Department of Macroeconomics, Corvinus University of Budapest
Published in: Public Finance Quarterly 2019/4. (p. 526-541.)
Summary: When families make decisions about having a child ex ante, they calculate with steeply decreasing marginal utilities. In other words, the 1st baby brings a huge amount of pleasure (utility), while the 2nd and further babies bring less and less utilities. Historically, it hasn’t always been this way: in poor societies, the main motive for having children was that children were able to work from a young age. Therefore, marginal utility decreased only slightly, to the point around the average utility. The social utility of having children only has a slight influence on families; however, every new child’s social utility is almost the same. This explains politicians’ intentions to encourage families to have more children. The final conclusion is that within the factors taken into consideration in the study, there is no equilibrium, and the observable trends will not result in a social optimum. Decreasing population and the aging of the society cannot be eliminated or significantly alleviated on national level, no matter the amount of money the government is willing to spend to take over some of the costs parents bear to have children.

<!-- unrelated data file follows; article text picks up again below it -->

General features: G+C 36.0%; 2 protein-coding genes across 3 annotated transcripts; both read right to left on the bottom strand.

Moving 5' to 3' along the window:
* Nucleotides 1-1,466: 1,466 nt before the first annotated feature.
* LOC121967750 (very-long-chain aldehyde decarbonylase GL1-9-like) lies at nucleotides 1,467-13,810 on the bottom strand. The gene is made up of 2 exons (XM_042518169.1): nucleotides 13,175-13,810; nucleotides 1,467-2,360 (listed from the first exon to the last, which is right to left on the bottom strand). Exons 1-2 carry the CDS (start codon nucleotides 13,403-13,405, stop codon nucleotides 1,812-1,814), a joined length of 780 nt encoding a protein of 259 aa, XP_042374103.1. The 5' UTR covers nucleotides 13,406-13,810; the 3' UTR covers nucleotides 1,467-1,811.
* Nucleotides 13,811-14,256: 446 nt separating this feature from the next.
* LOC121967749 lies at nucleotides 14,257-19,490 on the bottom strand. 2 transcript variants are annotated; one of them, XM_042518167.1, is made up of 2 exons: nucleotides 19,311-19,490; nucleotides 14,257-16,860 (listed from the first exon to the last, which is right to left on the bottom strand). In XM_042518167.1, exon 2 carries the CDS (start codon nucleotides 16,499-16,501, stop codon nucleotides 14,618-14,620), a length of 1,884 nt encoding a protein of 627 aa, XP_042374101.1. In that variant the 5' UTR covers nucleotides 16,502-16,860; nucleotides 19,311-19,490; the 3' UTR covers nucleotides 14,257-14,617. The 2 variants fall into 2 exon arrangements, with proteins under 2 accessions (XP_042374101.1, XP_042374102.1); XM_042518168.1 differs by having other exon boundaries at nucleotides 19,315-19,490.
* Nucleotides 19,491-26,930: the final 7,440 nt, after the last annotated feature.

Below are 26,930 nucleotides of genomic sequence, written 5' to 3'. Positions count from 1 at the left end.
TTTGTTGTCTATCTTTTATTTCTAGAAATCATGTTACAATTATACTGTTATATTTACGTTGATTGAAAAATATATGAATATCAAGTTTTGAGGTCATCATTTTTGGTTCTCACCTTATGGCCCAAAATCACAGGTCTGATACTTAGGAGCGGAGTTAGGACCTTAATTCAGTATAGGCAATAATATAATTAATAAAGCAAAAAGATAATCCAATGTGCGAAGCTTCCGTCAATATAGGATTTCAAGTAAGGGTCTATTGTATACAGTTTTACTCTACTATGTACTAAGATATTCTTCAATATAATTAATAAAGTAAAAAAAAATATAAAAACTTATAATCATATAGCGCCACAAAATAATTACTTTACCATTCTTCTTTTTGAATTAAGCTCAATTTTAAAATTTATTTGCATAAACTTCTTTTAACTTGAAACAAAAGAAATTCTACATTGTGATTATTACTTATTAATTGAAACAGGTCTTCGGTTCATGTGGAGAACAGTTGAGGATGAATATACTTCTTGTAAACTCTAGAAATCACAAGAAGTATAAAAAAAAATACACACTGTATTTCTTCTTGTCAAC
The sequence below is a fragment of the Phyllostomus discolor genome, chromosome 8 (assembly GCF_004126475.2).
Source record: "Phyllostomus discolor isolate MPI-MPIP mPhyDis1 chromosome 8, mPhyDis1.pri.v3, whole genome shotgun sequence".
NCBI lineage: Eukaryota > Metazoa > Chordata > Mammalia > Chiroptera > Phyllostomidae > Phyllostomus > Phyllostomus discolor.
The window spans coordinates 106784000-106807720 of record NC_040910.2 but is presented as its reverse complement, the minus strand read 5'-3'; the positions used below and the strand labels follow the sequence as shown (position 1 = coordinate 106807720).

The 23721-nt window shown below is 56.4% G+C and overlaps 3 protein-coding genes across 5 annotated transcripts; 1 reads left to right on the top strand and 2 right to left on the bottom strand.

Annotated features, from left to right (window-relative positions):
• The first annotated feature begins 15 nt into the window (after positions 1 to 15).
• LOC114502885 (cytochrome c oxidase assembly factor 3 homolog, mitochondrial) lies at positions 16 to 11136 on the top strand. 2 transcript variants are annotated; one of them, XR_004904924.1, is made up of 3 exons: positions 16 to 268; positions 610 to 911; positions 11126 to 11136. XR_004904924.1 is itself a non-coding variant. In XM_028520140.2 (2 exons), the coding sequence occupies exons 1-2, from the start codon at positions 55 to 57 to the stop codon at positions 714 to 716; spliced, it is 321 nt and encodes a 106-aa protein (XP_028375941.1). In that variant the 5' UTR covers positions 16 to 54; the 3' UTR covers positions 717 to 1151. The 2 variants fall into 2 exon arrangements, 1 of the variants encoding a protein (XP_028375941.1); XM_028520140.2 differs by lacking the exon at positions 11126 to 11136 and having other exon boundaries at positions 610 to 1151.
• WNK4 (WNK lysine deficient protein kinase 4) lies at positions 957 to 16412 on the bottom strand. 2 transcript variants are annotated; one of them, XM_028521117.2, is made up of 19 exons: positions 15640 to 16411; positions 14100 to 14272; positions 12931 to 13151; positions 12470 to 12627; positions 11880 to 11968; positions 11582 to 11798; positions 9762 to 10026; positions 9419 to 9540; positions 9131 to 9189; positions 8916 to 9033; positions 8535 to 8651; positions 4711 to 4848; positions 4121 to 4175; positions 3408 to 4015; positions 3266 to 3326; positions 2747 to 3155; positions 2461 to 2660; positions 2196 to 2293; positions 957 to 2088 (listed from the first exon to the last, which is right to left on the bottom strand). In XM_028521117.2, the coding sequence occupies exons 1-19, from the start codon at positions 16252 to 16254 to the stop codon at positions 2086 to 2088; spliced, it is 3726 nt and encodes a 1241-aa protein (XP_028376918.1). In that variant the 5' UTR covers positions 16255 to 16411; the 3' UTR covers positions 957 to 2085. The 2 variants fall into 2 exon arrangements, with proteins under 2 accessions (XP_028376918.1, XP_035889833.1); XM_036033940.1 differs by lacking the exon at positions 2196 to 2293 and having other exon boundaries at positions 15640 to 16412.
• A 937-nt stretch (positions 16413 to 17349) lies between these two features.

Keywords: marginal utilities, marginal costs, contraception, fertility, human capital
JEL codes: J13, J22, J24